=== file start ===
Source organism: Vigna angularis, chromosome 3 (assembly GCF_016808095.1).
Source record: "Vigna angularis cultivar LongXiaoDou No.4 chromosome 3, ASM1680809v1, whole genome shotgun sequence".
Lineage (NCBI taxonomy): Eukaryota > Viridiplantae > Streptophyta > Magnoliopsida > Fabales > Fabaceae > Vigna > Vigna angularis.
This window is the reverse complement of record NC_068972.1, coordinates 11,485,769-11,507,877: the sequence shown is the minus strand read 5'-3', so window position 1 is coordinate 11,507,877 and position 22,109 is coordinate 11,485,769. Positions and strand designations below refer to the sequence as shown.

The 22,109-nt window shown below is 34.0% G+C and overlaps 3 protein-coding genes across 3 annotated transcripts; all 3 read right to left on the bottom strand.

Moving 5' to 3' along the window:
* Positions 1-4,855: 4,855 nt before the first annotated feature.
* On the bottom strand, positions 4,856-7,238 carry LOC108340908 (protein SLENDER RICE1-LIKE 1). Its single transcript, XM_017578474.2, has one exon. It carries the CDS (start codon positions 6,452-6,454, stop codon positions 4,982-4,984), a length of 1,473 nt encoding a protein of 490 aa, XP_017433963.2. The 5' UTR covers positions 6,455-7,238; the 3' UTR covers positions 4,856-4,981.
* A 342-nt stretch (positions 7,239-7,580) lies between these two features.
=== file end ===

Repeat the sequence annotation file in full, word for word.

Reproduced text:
Source organism: Vigna angularis, chromosome 3 (assembly GCF_016808095.1).
Source record: "Vigna angularis cultivar LongXiaoDou No.4 chromosome 3, ASM1680809v1, whole genome shotgun sequence".
Lineage (NCBI taxonomy): Eukaryota > Viridiplantae > Streptophyta > Magnoliopsida > Fabales > Fabaceae > Vigna > Vigna angularis.
This window is the reverse complement of record NC_068972.1, coordinates 11,485,769-11,507,877: the sequence shown is the minus strand read 5'-3', so window position 1 is coordinate 11,507,877 and position 22,109 is coordinate 11,485,769. Positions and strand designations below refer to the sequence as shown.

The 22,109-nt window shown below is 34.0% G+C and overlaps 3 protein-coding genes across 3 annotated transcripts; all 3 read right to left on the bottom strand.

Moving 5' to 3' along the window:
* Positions 1-4,855: 4,855 nt before the first annotated feature.
* On the bottom strand, positions 4,856-7,238 carry LOC108340908 (protein SLENDER RICE1-LIKE 1). Its single transcript, XM_017578474.2, has one exon. It carries the CDS (start codon positions 6,452-6,454, stop codon positions 4,982-4,984), a length of 1,473 nt encoding a protein of 490 aa, XP_017433963.2. The 5' UTR covers positions 6,455-7,238; the 3' UTR covers positions 4,856-4,981.
* A 342-nt stretch (positions 7,239-7,580) lies between these two features.